A Waterloo Region mother of three delivers Operation Christmas Child shoeboxes to children in Senegal.
Written by Liz Monteiro
Published by The Record on Thursday, October 17, 2013
WATERLOO REGION— For a few minutes, Damaris Vezentan felt like she was nine years old all over again.
The Kitchener mother of three gave a shoebox, similar to the one she received as a little girl in Romania, filled with goodies to a young girl in the capital city of Senegal, Dakar.
The 12-year-old Senegalese girl opened the box and looked inside. She was motionless and didn't know what to do. Vezentan recalls doing the same thing and taking her box home and not opening it for a few days.
Vezentan, 32, cried as she remembered feeling overwhelmed with barrettes, scented soap and a writing journal.
"I choked up. I felt like I was nine again," she said. "I couldn't decide who was touched more. I think it was me."
Last month, Vezentan, along with others from Samaritan's Purse International Relief, went to Senegal to distribute the Operation Christmas Child shoeboxes to about 600 children.
Vezentan and her three children prepared three boxes and she personally delivered them.
Some of the items included Disney pencils and erasers, coloured chalk, coloured pencil crayons, musical markers and a notepad. Each of the boxes had a photo of Vezentan's children.
"She took the picture of my daughter out and looked at it and held it," she said. "You think about packing something special, but they look at the photo and look at it."
For the little girl, the precious item wasn't the colourful hair clip or the stickers but the notepad.
"I love this because I can go to school. I couldn't go last year," the girl told Vezentan.
Vezentan understands how the little girl gravitated to the notepad with plain white paper. She still has the journal she received as a little girl.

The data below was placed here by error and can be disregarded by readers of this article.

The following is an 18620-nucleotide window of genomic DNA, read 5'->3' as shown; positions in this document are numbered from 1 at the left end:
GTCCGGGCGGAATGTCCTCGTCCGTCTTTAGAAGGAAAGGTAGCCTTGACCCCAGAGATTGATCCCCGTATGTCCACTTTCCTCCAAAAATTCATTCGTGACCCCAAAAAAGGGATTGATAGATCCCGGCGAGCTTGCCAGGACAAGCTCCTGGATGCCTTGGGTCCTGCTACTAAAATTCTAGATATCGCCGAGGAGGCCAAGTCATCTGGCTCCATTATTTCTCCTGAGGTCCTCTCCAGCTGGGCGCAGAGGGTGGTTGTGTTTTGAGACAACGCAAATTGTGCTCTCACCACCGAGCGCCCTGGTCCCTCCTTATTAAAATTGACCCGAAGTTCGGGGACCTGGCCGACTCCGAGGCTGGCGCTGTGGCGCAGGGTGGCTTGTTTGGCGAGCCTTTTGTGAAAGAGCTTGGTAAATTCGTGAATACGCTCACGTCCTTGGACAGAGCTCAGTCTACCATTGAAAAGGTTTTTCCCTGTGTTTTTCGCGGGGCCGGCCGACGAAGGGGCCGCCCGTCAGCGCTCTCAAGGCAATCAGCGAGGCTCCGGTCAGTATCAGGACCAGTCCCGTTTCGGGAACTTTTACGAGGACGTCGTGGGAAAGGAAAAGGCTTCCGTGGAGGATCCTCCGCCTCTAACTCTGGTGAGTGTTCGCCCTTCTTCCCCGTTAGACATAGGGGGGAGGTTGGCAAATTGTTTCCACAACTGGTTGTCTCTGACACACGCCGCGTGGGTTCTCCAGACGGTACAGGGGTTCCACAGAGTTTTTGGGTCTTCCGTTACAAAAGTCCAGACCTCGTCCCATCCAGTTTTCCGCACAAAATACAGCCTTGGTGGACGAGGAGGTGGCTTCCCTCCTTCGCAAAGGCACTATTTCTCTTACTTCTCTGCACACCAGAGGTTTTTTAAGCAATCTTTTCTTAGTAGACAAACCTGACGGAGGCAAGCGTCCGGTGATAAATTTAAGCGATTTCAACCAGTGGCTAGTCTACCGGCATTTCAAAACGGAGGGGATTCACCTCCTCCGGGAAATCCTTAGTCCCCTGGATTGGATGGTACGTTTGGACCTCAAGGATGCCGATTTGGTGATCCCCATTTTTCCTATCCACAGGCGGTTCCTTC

"I felt like these people knew me and they were my friends," she said.
For Vezentan, going to Senegal to hand out shoeboxes was a déjà vu moment that took her back to living in Romania months after the revolution in her homeland.
"I felt gratitude. When you give you are more blessed," she said.
Operation Christmas Child is a project of the Christian group Samaritan's Purse. The organization distributes about nine million boxes to children in 100 developing countries each year.
Last year, 662,000 shoeboxes were sent from Canada to children around the world.
The shoebox project is run by volunteers here and in countries around the world. National collection week is Nov. 18 to 24. A centre will be located in Waterloo Region, but has yet to be identified.
The boxes are a balance of toys, health and hygiene items and school supplies. Toys include small dolls, small stuffed animals, balloons and rubber balls, while health items are combs, brushes, toothbrushes and soap bars. School supplies can include notepads, coloured pencils and erasers.
Some boxes even have clothes such as socks, T-shirts, shorts and toques for infants. The boxes are categorized by age: two to four, five to nine and 10 to 14.
The organization has colourful red and green boxes, but shoeboxes that most people have at home can also be used and are welcome, said Jeff Adams of Samaritan's Purse.
Vezentan, along with her parents and siblings, came to Canada when she was 15. That year her family prepared a shoebox and she's been packing them ever since.
At 18, she volunteered at the collection centre to prepare the boxes for shipment.
This year, Vezentan and her children packed 28 boxes for girls and boys. Vezentan said going to Senegal to see the children motivated her to get more involved with the shoebox project.
"This is just not a story. I've been there. It makes me want to give more," she said.